On Tuesday, Nov. 3, America went to the polls and Donald Trump was deposed. About 51 percent (plus or minus) of the electorate breathed a sigh of relief and about 49 percent (plus or minus) seemed to be convinced they were robbed and vowed to reverse it all, which started one of the more bizarre battles in American electoral history. Locally, Malibu voted in three new council members: Bruce Silverstein, Steve Uhring and Paul Grisanti, in that order. Whereas Trump vowed not to leave quietly, newly elected council member Bruce Silverstein vowed publicly not to serve quietly, a harbinger of many new local political battles to come.
The school separation issue also heated up when Superintendent Dr. Ben Drati sent a letter to City of Malibu essentially accusing us of selfishness in the breaking off of negotiations to which the normally very reticent and political Malibu board member Craig Foster replied that Drati’s letter was in equal parts “deeply offensive, wildly hypocritical and completely inappropriate” so one might surmise a reconciliation may not be soon in the works.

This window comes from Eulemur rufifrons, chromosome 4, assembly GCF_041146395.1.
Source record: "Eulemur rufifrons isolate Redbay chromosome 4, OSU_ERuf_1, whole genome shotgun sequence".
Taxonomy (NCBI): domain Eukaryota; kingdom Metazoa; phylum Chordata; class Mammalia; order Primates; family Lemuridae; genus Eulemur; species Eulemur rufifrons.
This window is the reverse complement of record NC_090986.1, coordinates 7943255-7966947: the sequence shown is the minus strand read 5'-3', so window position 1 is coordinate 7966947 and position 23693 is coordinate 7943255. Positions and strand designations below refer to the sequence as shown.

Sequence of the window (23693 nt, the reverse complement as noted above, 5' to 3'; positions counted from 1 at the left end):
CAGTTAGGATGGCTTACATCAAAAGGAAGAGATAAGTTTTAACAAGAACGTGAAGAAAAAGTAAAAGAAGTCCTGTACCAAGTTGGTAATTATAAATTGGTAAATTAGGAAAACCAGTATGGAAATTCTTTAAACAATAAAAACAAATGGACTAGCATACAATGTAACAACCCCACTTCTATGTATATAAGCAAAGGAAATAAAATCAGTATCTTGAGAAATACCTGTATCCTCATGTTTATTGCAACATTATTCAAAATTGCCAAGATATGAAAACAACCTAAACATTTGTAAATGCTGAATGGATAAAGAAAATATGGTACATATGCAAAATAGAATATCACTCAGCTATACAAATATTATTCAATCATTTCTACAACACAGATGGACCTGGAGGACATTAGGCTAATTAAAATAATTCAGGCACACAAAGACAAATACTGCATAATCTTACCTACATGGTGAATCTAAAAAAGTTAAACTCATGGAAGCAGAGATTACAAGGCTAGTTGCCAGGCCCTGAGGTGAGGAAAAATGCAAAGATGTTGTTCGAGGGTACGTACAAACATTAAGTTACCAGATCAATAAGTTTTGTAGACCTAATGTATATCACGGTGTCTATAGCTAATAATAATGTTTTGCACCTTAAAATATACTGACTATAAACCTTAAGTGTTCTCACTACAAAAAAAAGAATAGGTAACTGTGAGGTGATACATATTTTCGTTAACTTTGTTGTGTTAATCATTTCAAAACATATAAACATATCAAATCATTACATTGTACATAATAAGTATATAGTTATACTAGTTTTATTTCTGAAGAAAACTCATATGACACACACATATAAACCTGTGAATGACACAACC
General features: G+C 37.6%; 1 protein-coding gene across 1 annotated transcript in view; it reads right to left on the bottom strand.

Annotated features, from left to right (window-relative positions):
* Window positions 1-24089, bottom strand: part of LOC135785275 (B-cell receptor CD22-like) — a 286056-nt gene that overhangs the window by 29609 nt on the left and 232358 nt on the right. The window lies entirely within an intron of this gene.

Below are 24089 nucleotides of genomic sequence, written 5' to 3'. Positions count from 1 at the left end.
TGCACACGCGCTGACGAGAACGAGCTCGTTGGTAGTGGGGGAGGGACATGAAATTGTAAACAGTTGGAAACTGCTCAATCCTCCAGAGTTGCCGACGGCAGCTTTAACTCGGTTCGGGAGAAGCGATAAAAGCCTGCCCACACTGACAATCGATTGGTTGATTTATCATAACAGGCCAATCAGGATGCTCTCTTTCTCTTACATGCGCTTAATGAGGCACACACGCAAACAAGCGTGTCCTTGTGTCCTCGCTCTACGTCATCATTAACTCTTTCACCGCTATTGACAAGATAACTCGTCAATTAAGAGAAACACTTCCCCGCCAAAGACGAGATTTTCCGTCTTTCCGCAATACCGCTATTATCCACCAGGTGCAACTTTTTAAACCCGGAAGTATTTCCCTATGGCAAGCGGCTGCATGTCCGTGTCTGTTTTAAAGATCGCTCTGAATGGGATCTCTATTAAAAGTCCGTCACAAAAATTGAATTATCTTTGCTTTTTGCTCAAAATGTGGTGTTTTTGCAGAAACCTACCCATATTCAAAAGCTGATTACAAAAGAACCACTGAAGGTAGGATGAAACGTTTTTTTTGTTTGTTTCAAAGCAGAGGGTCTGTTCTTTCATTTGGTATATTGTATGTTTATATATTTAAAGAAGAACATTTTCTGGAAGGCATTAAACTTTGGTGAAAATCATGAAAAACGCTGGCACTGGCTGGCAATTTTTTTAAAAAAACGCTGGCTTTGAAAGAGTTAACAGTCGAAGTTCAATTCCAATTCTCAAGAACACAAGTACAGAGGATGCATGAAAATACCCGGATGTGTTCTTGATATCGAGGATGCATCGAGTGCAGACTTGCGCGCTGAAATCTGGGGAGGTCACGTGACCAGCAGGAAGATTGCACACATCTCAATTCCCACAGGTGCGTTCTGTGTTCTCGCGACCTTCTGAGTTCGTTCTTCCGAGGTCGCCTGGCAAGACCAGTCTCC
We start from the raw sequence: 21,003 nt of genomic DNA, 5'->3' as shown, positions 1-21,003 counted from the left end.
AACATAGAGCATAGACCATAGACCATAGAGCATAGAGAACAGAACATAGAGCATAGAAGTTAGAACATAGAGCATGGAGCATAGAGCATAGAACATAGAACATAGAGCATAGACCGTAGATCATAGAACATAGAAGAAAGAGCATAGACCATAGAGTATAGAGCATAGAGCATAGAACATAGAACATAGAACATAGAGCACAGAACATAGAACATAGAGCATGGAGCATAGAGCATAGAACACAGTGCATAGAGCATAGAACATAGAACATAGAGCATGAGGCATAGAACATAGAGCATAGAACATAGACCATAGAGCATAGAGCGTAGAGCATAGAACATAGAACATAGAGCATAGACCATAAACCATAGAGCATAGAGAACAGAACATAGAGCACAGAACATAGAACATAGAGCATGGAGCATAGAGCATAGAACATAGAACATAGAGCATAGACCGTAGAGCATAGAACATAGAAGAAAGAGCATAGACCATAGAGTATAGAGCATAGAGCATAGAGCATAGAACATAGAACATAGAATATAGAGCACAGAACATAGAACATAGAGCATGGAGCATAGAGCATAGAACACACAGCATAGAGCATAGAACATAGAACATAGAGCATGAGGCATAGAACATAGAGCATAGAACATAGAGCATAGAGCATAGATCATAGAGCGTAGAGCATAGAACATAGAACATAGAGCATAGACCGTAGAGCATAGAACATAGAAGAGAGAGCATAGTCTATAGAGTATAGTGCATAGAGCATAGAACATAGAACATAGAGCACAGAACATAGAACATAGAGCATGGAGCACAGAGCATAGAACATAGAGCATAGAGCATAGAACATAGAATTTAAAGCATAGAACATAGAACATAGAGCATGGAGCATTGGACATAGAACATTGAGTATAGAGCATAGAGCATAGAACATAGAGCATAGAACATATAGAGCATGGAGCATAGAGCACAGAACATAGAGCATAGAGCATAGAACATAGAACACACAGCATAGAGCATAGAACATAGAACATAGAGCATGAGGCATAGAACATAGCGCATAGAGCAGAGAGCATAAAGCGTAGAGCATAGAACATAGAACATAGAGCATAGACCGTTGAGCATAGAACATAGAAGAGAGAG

Malibu marked the two-year anniversary of the Woolsey Fire, which killed three people, destroyed 1,643 structures (half in greater Malibu) and burned 96,949 acres.
After three brush fires in the Malibu area were traced to secluded brush-filled campsites deep in the canyons, local officials and the sheriff’s department conducted a sweep through the canyons, cleaning up the campsites and moving people out to reduce the risks.
Malibu’s longtime (almost 30-year) City Attorney Christi Hogin resigned from the city and retired.
With COVID-19 numbers rising, the county barred restaurants from outside dining and limited their service to takeout or delivery only.